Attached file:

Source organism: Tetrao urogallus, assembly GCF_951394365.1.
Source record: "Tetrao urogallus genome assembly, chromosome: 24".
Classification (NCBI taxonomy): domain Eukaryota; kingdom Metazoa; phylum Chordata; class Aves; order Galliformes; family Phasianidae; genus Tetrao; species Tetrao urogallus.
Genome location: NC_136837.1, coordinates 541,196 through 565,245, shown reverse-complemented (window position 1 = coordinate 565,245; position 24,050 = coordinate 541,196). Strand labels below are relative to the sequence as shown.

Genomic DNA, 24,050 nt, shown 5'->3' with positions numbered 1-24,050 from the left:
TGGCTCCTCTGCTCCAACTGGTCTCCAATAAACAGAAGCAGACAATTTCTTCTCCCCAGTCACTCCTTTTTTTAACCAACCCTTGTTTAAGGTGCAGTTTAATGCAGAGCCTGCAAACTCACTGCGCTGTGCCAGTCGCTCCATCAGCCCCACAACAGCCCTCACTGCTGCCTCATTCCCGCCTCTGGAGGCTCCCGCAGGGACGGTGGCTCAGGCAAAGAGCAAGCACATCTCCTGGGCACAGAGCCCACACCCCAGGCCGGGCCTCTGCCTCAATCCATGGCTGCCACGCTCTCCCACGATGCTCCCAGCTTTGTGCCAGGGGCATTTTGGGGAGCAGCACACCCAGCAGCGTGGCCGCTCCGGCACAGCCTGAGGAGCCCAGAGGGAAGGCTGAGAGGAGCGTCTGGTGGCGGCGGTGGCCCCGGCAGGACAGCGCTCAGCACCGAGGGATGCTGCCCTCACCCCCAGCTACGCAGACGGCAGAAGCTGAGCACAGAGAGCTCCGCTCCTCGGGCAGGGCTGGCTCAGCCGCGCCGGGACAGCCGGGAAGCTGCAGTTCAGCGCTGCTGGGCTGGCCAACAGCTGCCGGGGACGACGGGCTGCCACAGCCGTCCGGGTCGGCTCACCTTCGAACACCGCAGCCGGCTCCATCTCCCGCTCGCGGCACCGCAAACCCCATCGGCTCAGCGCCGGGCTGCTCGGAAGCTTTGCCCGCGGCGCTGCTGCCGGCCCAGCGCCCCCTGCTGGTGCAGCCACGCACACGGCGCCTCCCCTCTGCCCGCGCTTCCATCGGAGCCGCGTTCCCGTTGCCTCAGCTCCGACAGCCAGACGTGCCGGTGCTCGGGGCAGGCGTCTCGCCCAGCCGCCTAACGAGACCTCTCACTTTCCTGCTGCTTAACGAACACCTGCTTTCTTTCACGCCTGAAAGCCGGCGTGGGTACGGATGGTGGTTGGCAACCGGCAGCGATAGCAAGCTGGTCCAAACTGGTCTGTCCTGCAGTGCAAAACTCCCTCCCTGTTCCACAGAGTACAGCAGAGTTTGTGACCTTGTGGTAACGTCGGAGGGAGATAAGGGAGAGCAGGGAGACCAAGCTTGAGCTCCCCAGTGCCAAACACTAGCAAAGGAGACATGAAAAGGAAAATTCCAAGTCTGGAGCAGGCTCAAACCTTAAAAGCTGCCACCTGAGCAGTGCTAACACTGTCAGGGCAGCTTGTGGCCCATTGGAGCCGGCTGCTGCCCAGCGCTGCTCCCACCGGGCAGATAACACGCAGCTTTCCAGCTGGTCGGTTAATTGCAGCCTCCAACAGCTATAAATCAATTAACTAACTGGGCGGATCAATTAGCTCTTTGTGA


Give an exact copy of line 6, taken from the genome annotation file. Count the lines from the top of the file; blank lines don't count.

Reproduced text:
TGGCTCCTCTGCTCCAACTGGTCTCCAATAAACAGAAGCAGACAATTTCTTCTCCCCAGTCACTCCTTTTTTTAACCAACCCTTGTTTAAGGTGCAGTTTAATGCAGAGCCTGCAAACTCACTGCGCTGTGCCAGTCGCTCCATCAGCCCCACAACAGCCCTCACTGCTGCCTCATTCCCGCCTCTGGAGGCTCCCGCAGGGACGGTGGCTCAGGCAAAGAGCAAGCACATCTCCTGGGCACAGAGCCCACACCCCAGGCCGGGCCTCTGCCTCAATCCATGGCTGCCACGCTCTCCCACGATGCTCCCAGCTTTGTGCCAGGGGCATTTTGGGGAGCAGCACACCCAGCAGCGTGGCCGCTCCGGCACAGCCTGAGGAGCCCAGAGGGAAGGCTGAGAGGAGCGTCTGGTGGCGGCGGTGGCCCCGGCAGGACAGCGCTCAGCACCGAGGGATGCTGCCCTCACCCCCAGCTACGCAGACGGCAGAAGCTGAGCACAGAGAGCTCCGCTCCTCGGGCAGGGCTGGCTCAGCCGCGCCGGGACAGCCGGGAAGCTGCAGTTCAGCGCTGCTGGGCTGGCCAACAGCTGCCGGGGACGACGGGCTGCCACAGCCGTCCGGGTCGGCTCACCTTCGAACACCGCAGCCGGCTCCATCTCCCGCTCGCGGCACCGCAAACCCCATCGGCTCAGCGCCGGGCTGCTCGGAAGCTTTGCCCGCGGCGCTGCTGCCGGCCCAGCGCCCCCTGCTGGTGCAGCCACGCACACGGCGCCTCCCCTCTGCCCGCGCTTCCATCGGAGCCGCGTTCCCGTTGCCTCAGCTCCGACAGCCAGACGTGCCGGTGCTCGGGGCAGGCGTCTCGCCCAGCCGCCTAACGAGACCTCTCACTTTCCTGCTGCTTAACGAACACCTGCTTTCTTTCACGCCTGAAAGCCGGCGTGGGTACGGATGGTGGTTGGCAACCGGCAGCGATAGCAAGCTGGTCCAAACTGGTCTGTCCTGCAGTGCAAAACTCCCTCCCTGTTCCACAGAGTACAGCAGAGTTTGTGACCTTGTGGTAACGTCGGAGGGAGATAAGGGAGAGCAGGGAGACCAAGCTTGAGCTCCCCAGTGCCAAACACTAGCAAAGGAGACATGAAAAGGAAAATTCCAAGTCTGGAGCAGGCTCAAACCTTAAAAGCTGCCACCTGAGCAGTGCTAACACTGTCAGGGCAGCTTGTGGCCCATTGGAGCCGGCTGCTGCCCAGCGCTGCTCCCACCGGGCAGATAACACGCAGCTTTCCAGCTGGTCGGTTAATTGCAGCCTCCAACAGCTATAAATCAATTAACTAACTGGGCGGATCAATTAGCTCTTTGTGA